Enabling PCRE JIT in OpenResty on CentOS

I’m quickly finding that openresty is an excellent stack, bundling a large number of nginx modules and Lua functionality. One of the most useful features I’ve found so far is the nginx Lua API’s ability to perform PCRE matches (Lua offers string.find, using a search syntax that is similar to PCRE, but lacks robustness). Performance with PCRE can be increased by using PCRE JIT (just-in-time) compilation; this is required to be present within the underlying system’s PCRE package. JIT was introduce in PCRE 8.21, and, go figure, the upstream package on CentOS is PCRE 7.8.

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Logging Mod_Security in JSON

mod_sec audit logs are atrocious. There have been a few attempts to make parsing audit data more palatable- BitsOfInfo recently wrote up a proof of concept of working through audit logs with logstash, and the AuditConsole project from JWall provides a more comprehensive approach to collecting log data, but neither solutions addresses the inherent problem of how messy native audit log data is.

As part of my Master’s thesis I need a way to efficiently audit, sort and store audit logs; building my own parser, while doable, would be a waste of time, so I’ve forked the ModSecurity project on Github and built a patch that implements JSON logging directly in the application, replacing the old data log structures entirely. There’s still a long way to go, but the initial patch seems stable and produces valid JSON. Continue reading

Pulling Apart ‘Closed Source’

For a while my mom was using Living Cookbook, a .NET-based desktop solution for managing recipes. It’s decent software, fairly stable and feature-filled, but its commercial closed source nature means locked-in users- and no alternative for when you lose your license as a result of a hardware failure (or human error). So when mom called in a mild panic over losing Grandma’s lasagna recipe, I knew I had to take a gander.

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A new post to the Full Disclosure mailing list today detailed a remote code exploit vulnerability within all available versions of the Nagios Remote Plugin Executor (NRPE), and provided a PoC that included gaining a reverse shell on the target server. Note that this reported exploit relies on a separate (but similar) vulnerability report in CVE-2013-1362. In today’s post, Dawid Golunski properly identifies a weakness within the NRPE argument sanitation that could allow a client to execute arbitrary commands on the remote host within the context of the NRPE user. At first this seems like a pretty serious vulnerability, but further analysis shows that successful exploitation hinges on a series of bad practices not related to NRPE code itself.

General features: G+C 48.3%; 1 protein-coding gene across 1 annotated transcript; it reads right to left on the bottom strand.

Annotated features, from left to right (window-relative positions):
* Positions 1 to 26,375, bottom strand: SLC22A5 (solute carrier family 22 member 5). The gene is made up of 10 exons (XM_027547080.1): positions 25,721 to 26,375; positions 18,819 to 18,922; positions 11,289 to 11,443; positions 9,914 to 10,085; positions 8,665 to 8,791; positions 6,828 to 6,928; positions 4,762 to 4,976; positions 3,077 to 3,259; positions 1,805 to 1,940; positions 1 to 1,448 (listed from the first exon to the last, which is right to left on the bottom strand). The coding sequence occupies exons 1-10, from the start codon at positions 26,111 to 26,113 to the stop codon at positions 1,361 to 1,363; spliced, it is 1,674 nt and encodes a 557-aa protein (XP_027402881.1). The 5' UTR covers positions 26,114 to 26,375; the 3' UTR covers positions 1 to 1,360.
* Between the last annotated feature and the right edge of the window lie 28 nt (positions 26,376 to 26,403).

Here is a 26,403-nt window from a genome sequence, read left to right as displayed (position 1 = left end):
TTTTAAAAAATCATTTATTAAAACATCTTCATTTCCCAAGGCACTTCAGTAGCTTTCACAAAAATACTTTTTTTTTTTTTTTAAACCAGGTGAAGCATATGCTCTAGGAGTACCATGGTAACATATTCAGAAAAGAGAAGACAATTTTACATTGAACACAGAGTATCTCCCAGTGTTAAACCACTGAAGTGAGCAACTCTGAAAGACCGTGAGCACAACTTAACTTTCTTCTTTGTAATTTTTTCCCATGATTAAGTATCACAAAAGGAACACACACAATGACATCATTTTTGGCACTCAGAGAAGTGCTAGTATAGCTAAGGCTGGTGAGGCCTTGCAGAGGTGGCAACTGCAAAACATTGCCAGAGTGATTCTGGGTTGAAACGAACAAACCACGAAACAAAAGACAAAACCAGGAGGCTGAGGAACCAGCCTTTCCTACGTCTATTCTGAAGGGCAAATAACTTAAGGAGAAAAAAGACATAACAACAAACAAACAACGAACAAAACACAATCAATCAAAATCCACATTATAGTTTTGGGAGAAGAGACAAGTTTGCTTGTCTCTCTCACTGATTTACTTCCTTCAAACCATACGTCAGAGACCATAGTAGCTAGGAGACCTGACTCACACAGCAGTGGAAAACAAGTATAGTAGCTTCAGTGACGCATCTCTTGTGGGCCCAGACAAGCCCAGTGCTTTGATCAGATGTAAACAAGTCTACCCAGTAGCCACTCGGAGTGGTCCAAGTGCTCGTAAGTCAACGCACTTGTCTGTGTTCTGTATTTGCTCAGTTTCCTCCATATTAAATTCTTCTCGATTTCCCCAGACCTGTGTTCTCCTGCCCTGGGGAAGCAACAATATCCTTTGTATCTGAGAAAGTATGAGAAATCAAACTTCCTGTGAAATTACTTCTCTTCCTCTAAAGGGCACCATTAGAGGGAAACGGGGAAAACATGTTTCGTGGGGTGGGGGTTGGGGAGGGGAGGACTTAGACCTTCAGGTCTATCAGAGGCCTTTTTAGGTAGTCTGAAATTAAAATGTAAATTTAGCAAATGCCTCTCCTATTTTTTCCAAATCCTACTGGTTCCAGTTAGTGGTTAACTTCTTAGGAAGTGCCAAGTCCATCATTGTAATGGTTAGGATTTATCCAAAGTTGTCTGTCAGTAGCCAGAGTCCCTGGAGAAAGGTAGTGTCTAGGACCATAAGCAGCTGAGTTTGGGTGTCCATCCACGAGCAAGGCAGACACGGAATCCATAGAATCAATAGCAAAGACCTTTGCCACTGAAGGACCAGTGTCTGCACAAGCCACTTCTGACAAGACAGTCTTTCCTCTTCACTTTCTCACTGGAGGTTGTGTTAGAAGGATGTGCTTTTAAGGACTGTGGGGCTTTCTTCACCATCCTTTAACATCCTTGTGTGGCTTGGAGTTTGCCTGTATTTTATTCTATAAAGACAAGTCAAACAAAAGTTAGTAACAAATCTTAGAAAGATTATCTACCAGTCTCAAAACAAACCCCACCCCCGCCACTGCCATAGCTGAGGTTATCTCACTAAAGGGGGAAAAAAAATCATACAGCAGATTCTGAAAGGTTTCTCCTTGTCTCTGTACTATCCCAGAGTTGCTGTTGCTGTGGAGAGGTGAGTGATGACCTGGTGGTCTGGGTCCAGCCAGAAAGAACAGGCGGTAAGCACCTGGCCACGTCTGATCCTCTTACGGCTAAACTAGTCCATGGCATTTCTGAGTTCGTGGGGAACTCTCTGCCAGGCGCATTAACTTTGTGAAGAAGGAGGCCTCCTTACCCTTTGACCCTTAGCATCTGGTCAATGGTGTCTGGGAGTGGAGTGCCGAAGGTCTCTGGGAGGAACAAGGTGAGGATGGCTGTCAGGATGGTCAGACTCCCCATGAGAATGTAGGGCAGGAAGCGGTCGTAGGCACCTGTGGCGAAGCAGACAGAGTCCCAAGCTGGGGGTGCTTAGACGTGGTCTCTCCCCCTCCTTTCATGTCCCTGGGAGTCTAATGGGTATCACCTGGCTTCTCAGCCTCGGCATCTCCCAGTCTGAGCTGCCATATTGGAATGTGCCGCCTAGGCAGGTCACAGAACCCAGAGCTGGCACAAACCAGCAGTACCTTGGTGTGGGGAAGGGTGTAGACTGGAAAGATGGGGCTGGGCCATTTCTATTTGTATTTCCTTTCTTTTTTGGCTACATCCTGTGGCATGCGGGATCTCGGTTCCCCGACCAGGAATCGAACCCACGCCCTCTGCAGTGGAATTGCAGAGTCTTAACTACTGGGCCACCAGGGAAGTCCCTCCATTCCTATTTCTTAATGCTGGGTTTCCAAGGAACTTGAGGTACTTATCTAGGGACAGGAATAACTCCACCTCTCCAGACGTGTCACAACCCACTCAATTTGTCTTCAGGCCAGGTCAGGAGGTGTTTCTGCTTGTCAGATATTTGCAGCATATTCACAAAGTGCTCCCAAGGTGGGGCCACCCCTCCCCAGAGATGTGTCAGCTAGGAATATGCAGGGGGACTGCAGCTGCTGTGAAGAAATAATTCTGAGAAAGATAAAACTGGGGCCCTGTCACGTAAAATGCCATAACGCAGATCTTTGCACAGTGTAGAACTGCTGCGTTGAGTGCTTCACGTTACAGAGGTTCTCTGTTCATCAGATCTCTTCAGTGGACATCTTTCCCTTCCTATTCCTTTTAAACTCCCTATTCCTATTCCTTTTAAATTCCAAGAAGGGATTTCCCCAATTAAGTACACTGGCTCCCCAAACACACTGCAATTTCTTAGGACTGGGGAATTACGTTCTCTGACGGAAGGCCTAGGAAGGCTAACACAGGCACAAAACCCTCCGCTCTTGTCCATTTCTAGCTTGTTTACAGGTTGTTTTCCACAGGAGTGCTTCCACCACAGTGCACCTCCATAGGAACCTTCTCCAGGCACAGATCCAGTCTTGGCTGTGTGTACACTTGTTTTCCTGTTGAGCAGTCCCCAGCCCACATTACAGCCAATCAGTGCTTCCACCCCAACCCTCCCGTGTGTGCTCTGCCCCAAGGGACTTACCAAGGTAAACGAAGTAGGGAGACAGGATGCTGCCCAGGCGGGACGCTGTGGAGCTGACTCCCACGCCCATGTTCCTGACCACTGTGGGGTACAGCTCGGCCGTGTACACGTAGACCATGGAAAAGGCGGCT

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Brute Force Uptick

Okay, so just to clarify, am I actually breaking this news? No. Definitely not. But my automated log scanner picked up a jump in malicious activity yesterday on my network, so it’s worth taking a closer look. First, we see the jump in numbers:

Note that addresses have been lazily obfuscated but do not actually belong to the same class C, though some do share common ASNs (and some do indeed share a common class C). Wonderful, so let’s take a look at the log itself (a small sample is presented below for brevity):

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On Struggle

No code today.

It’s 2 AM and I’m at that wonderfully frustrating in-between stage of fatigue where one is too tired to complete any tasks requiring significant concentration, and one is too active to sleep. Plus, I’m slated to start a two week graveyard rotation at work, so I need to tweak my sleep schedule a bit, which makes this a perfect time to crack open that Red Bull and muse about my existence. Or maybe just sit here and stare blankly at my screen while the second season of Big Bang Theory hums on in the background.

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